An interview with NIELS ARDEN OPLEV the director of THE GIRL WITH THE DRAGON TATTOO — a mystery thriller based on Stieg Larsson’s international best selling novel about a disgraced journalist and a troubled young female computer hacker who investigate the mysterious disappearance of an industrialist’s niece. Oplev graduated from the National Film School of Denmark in 1989. His first feature film Portland (1996) was selected for the main competition in Berlin and his second feature Chop Chop (2001) received both National Danish Film Awards Bodil and Robert. THE GIRL WITH THE DRAGON TATTOO is the Winner of the Guldbagge Award (Sweden’s Oscar Equivalent) for Best Film.
An interview with KIMBERLY REED the director of PRODIGAL SONS. Returning home to a small town in Montana for her high school reunion, filmmaker Kimberly Reed hopes for reconciliation with her long-estranged adopted brother, Marc. But along the way she uncovers stunning revelations, including a surprise relationship to Orson Welles and Rita Hayworth, intense sibling rivalries and unforeseeable twists of plot and gender that force them to face challenges no one could imagine. Winner of the FIPRESCI Prize at the Thessaloniki Documentary Film Festival, Best Documentary Jury Prize at NewFest, and Special Jury Prizes for Fearless Filmmaking at the Florida Film Festival and Bravery in Storytelling at the Nashville Film Festival, Prodigal Sons is a raw and provocative examination of one family’s struggle to come to terms with its past and present.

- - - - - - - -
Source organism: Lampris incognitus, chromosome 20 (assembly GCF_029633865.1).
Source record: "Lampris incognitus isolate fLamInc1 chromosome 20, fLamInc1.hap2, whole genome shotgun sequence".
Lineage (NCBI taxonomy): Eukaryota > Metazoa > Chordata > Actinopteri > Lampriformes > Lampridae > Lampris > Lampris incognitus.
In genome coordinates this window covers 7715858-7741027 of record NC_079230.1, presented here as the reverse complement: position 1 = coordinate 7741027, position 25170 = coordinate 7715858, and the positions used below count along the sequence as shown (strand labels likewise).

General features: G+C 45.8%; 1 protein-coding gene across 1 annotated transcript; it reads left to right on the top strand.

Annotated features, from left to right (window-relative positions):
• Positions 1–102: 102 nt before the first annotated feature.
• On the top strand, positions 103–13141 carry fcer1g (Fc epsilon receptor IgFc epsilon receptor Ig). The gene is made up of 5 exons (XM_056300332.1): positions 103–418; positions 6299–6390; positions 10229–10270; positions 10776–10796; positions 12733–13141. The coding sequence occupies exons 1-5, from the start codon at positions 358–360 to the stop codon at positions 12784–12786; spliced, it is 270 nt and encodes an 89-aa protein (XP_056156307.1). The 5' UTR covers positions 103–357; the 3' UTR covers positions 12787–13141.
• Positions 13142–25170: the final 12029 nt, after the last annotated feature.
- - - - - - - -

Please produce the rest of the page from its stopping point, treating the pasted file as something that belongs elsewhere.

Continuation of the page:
An interview with DON ARGOTT the director of THE ART OF THE STEAL, a documentary that chronicles the long and dramatic struggle for control of the Barnes Foundation, a private collection of Post-Impressionist and early Modern art valued at more than $25 billion. In 1922, Dr. Albert C. Barnes formed a remarkable educational institution around his priceless collection of art, located just five miles outside of Philadelphia. Now, more than 50 years after Barnes’ death, a powerful group of moneyed interests have gone to court for control of the art, and intend to bring it to a new museum in Philadelphia. Standing in their way is a group of Barnes’ former students and his will, which contains strict instructions stating the Foundation should always be an educational institution, and that the paintings may never be removed.